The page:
Page count: 324
The back says: ‘Two years after my mother died, my father fell in love with a glamorous blonde Ukrainian divorcee. He was eighty-four and she was thirty-six. She exploded into our lives like a fluffy pink grenade, churning up the murky water, bringing to the surface a sludge of sloughed-off memories, giving the family ghosts a kick up the backside.’Sisters Vera and Nadezhda must put aside a lifetime of feuding to save their émigré engineer father from voluptuous gold-digger Valentina. With her proclivity for green satin underwear and boil-in-the-bag cuisine, she will stop at nothing in her pursuit of Western wealth.
But the sisters’ campaign to oust Valentina unearths family secrets, uncovers fifty years of Europe’s darkest history and sends them back to roots they’d much rather forget...
I say: This novel was equal parts delightful and disturbing, but I never found it funny (which the reviews seem to indicate). Although I understand where the humour was supposed to lie, it just wasn’t amusing to me.At all.
The delightful parts were mostly the conversations between Vera and Nadezhda when they were discussing their father and his new wife, as well as their conversations with him. I never laughed once while reading this, but I did smile a few times. Mostly, however, I found the whole business with Ukrainian Valentina trying to marry an 84 year-old-man in order to stay in the UK very disturbing; not because I don’t condone marriages of convenience, but because she was so abusive and he was so obviously crazy. I found myself getting more and more frustrated with the sisters’ reluctance to take action, but once they did I was cheering for them wholeheartedly.My, oh my, was this a riveting read.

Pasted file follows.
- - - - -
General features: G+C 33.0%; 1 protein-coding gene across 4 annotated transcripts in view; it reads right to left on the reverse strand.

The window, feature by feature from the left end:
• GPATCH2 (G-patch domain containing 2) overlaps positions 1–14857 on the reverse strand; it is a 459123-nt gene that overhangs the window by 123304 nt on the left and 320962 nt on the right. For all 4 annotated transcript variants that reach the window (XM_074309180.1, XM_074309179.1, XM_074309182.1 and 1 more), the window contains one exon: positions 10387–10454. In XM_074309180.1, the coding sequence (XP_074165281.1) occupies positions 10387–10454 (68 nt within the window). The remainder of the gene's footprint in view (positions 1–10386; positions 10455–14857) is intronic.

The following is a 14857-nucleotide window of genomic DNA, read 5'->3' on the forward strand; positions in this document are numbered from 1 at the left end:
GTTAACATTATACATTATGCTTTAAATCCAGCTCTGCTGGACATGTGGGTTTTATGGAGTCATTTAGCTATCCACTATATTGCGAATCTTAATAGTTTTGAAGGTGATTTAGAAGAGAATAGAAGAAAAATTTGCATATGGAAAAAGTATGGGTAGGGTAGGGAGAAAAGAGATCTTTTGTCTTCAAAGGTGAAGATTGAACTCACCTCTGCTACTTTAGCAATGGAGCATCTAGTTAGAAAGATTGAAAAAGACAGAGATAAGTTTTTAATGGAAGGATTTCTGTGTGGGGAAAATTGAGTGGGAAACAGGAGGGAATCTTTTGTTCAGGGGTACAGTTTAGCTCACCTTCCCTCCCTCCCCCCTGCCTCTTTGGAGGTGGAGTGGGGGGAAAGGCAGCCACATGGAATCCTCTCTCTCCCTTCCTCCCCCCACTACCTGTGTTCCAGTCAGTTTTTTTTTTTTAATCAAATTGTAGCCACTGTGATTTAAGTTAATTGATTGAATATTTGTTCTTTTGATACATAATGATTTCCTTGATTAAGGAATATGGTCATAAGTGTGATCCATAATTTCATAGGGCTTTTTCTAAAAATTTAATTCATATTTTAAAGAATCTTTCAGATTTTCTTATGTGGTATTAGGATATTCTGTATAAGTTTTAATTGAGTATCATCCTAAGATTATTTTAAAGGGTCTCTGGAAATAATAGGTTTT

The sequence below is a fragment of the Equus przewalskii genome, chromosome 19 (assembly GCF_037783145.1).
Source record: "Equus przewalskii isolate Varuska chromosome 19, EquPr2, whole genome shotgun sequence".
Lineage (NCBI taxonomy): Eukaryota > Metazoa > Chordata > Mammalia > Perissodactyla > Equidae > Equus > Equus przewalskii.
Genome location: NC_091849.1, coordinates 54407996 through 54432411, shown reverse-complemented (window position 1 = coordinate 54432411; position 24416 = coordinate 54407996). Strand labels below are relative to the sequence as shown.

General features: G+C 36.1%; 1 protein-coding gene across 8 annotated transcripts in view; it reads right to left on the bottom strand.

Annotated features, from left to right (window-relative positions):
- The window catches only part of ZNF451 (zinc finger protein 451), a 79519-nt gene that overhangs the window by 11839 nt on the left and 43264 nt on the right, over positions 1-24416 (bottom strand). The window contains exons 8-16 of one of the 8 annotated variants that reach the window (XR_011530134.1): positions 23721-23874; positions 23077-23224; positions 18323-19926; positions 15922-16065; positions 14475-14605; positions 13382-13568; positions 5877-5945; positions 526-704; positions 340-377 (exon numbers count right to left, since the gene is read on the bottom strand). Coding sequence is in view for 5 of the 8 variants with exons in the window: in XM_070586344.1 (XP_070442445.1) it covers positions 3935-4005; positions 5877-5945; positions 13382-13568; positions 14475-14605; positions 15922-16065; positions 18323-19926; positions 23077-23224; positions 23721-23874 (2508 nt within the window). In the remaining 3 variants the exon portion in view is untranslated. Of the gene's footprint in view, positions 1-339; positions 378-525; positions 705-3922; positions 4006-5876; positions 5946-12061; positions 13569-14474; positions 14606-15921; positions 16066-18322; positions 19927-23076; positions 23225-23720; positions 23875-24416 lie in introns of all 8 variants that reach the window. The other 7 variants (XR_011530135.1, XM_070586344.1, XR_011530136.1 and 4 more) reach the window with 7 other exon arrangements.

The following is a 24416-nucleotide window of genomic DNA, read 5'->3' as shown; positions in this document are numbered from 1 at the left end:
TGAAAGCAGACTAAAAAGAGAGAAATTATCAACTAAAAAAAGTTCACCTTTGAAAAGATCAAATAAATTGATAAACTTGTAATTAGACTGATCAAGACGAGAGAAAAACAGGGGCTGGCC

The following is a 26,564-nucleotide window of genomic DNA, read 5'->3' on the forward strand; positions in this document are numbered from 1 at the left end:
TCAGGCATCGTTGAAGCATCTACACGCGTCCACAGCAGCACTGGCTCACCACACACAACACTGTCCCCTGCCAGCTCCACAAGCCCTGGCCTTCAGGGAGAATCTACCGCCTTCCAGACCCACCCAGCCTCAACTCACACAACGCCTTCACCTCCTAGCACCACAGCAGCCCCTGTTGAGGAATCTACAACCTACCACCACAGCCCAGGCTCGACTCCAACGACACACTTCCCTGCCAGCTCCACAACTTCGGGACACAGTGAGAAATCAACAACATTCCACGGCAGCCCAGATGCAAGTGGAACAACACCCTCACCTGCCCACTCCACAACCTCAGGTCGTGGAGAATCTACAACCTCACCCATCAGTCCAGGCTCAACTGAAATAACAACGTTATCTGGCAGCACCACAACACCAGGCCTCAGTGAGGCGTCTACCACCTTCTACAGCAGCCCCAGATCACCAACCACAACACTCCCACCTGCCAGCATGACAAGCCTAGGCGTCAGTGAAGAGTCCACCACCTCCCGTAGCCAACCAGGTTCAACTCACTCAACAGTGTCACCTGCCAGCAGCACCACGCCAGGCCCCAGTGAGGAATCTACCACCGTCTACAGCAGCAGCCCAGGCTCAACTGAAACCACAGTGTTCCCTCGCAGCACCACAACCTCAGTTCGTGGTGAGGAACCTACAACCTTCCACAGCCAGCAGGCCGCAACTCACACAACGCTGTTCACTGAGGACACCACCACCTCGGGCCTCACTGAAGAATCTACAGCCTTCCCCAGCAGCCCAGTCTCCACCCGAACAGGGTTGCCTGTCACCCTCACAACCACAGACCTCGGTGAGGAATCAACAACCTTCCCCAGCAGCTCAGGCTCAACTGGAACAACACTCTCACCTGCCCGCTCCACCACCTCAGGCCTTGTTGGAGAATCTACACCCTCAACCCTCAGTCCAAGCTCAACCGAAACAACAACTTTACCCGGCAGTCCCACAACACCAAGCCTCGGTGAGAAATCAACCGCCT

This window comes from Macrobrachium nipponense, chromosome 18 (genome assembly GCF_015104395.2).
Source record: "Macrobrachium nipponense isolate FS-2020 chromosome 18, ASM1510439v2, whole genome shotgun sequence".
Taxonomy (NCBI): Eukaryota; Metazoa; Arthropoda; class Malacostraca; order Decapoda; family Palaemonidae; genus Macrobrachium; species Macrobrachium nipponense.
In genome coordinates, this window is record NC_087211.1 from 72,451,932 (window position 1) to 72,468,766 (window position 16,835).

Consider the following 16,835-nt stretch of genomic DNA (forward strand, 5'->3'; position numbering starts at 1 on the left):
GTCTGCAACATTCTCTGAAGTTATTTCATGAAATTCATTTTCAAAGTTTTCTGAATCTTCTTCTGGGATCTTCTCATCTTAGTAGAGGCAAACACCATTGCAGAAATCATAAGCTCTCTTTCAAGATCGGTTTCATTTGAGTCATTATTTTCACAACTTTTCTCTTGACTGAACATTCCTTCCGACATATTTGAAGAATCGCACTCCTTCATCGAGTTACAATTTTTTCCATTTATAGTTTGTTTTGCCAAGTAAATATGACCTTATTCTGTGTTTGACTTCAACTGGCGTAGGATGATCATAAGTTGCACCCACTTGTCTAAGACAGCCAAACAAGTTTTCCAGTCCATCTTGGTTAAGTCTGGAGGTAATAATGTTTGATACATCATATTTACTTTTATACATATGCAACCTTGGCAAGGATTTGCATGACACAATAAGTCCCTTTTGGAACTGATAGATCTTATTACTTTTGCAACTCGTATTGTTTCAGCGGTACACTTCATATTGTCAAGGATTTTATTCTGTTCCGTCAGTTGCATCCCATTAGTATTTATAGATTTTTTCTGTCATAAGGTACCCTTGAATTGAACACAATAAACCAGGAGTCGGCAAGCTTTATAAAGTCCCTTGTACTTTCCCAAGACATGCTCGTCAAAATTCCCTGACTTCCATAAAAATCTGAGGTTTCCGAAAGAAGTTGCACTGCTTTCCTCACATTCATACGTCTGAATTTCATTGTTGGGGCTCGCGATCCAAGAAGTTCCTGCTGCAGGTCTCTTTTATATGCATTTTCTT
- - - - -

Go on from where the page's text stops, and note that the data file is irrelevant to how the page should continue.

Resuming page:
Lewycka’s prose was very light-hearted and genial despite the heavy subjects presented, which is what made the novel easy to get through. There is a lot of Ukrainian history imbedded within the story, which I found very fascinating – especially since I don’t know that much about the country’s history other than through the Soviet connection. I even thought the father’s book about tractors was interesting, which was surprising because... tractors!4/5 because it was a great and quick read which at one point had me wishing I could read faster because I was dying to know what was going to happen. I look forward to reading more from Lewycka (and I actually have another one of her novels in my bookshelf that’s been ignored for a couple of years – yay me!?).